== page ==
Sports Medicine

, Volume 47, Issue 8, pp 1619–1636 | Cite as

Performance and Side Effects of Supplementation with N-Acetylcysteine: A Systematic Review and Meta-Analysis

  • Kate Rhodes
  • Andrea Braakhuis
Systematic Review



N-Acetylcysteine (NAC) is a promising antioxidant supplement with potential as an acute strategy to enhance performance in elite sport, but there are concerns about its side effects with high doses.


To review the current literature and evaluate the effects of NAC supplementation on sport performance and the risk of adverse effects.


The literature up to May 2016 was searched on MEDLINE (PubMed), EMBASE, SPORTDiscus, Google Scholar and Scopus databases to identify all studies investigating the effects of NAC supplementation on exercise performance and/or side effects experienced. Performance outcomes from each study were converted to the percent effect equivalent to mean power output in a time trial. All pooled analyses were based on random-effects models generated by Review Manager (RevMan) [Computer program], version 5.3 (The Nordic Cochrane Centre, The Cochrane Collaboration, Copenhagen, 2014).


A total of seven studies met criteria for inclusion in the sport performance meta-analysis, and 17 for inclusion in the side effects meta-analysis. The typical daily dose of NAC reported was 5.8 g·d−1; with a range between 1.2 and 20.0 g·d−1. The mean increase in performance was 0.29% (95% confidence interval −0.67 to 1.25). The difference in the odds ratio of side effects on NAC compared with placebo was 1.11 (95% confidence interval 0.88–1.39). The sub-analysis of NAC dose suggested an increase in side effects as the dosage of NAC increased; however, this observation requires further investigation.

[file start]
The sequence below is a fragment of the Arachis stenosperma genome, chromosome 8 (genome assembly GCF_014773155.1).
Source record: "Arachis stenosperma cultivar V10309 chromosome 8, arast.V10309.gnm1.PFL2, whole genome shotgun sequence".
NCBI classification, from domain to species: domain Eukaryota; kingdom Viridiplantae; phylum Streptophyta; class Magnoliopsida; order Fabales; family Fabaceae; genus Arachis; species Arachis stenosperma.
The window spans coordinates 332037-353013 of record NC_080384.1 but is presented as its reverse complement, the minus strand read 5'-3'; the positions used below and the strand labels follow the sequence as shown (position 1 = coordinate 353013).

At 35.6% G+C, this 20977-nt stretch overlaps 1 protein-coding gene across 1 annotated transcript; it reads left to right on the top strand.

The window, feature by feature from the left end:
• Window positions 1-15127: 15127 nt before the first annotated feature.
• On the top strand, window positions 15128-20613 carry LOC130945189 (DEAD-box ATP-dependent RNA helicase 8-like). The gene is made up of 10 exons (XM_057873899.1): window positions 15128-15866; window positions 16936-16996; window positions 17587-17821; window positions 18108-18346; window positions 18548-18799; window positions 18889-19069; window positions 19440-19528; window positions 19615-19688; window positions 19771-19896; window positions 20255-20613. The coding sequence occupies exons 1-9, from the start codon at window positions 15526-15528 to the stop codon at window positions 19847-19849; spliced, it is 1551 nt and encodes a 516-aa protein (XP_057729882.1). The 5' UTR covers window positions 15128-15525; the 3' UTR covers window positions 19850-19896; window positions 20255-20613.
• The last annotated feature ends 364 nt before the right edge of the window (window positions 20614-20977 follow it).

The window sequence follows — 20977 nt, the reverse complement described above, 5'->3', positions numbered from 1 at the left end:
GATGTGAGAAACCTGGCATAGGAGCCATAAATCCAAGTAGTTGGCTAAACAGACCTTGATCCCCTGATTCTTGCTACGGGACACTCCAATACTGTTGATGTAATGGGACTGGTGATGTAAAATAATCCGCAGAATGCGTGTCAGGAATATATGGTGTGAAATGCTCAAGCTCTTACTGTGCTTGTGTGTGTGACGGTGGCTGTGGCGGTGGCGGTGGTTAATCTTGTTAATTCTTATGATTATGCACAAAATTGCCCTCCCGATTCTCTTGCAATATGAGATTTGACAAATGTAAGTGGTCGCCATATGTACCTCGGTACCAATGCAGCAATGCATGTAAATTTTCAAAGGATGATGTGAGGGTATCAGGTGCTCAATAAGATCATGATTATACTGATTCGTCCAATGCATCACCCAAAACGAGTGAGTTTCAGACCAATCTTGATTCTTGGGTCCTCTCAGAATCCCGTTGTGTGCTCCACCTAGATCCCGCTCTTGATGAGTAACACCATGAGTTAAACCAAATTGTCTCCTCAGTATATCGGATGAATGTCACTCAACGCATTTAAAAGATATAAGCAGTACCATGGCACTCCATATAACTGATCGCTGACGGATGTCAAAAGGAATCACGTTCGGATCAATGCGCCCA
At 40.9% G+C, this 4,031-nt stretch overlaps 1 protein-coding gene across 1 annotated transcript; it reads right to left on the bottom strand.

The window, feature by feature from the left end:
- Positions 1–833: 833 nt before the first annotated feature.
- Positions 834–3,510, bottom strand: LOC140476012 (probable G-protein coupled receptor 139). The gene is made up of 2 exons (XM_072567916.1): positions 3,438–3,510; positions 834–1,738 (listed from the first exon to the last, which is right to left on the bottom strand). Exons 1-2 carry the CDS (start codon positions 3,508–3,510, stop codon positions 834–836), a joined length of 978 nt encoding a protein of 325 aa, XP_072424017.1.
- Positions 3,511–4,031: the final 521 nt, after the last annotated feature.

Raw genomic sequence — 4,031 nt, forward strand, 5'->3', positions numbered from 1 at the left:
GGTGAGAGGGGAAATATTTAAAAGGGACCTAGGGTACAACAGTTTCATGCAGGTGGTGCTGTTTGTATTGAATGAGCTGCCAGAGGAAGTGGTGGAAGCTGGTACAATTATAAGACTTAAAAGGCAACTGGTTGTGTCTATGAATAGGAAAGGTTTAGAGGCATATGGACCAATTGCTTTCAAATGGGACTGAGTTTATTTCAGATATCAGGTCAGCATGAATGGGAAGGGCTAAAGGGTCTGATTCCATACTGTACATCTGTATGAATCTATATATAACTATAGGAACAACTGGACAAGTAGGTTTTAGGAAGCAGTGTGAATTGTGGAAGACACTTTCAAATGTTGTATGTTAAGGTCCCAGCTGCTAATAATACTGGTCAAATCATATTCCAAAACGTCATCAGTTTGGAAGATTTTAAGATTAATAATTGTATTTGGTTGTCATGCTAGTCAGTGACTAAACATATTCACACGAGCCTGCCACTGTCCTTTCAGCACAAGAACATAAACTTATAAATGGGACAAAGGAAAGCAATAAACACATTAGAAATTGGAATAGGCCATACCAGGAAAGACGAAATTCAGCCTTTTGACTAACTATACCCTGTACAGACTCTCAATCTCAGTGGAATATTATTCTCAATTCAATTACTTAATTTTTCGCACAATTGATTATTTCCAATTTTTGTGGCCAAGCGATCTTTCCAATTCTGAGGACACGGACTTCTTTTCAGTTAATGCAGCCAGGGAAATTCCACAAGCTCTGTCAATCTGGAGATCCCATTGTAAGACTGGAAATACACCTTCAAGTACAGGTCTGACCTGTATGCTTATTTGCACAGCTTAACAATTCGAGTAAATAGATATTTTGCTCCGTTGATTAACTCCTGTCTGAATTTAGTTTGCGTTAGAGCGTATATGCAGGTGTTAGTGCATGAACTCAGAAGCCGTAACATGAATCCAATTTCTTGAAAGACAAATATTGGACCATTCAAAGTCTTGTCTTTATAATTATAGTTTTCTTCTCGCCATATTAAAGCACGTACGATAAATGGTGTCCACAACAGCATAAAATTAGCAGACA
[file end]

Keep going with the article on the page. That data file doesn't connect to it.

Despite initial research publications reporting positive performance effects with NAC, at this stage it cannot be recommended further. The risk of side effects from NAC supplementation also remains unclear owing to significant variations in effects. Suboptimal reporting and documentation in the literature creates difficulties when meta-analysing outcomes and generating conclusions.


Time Trial Performance Effect Sport Performance Elite Sport Muscle Force Production 
These keywords were added by machine and not by the authors. This process is experimental and the keywords may be updated as the learning algorithm improves.


Compliance with Ethical Standards


No sources of funding were used to assist in the preparation of this article.

Conflict of interest

Kate Rhodes and Andrea Braakhuis declare they have no conflicts of interest relevant to the content of this review.


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Copyright information

© Springer International Publishing Switzerland 2017

Authors and Affiliations

  1. 1.Discipline of Nutrition, Faculty of Medical and Health SciencesThe University of AucklandAucklandNew Zealand

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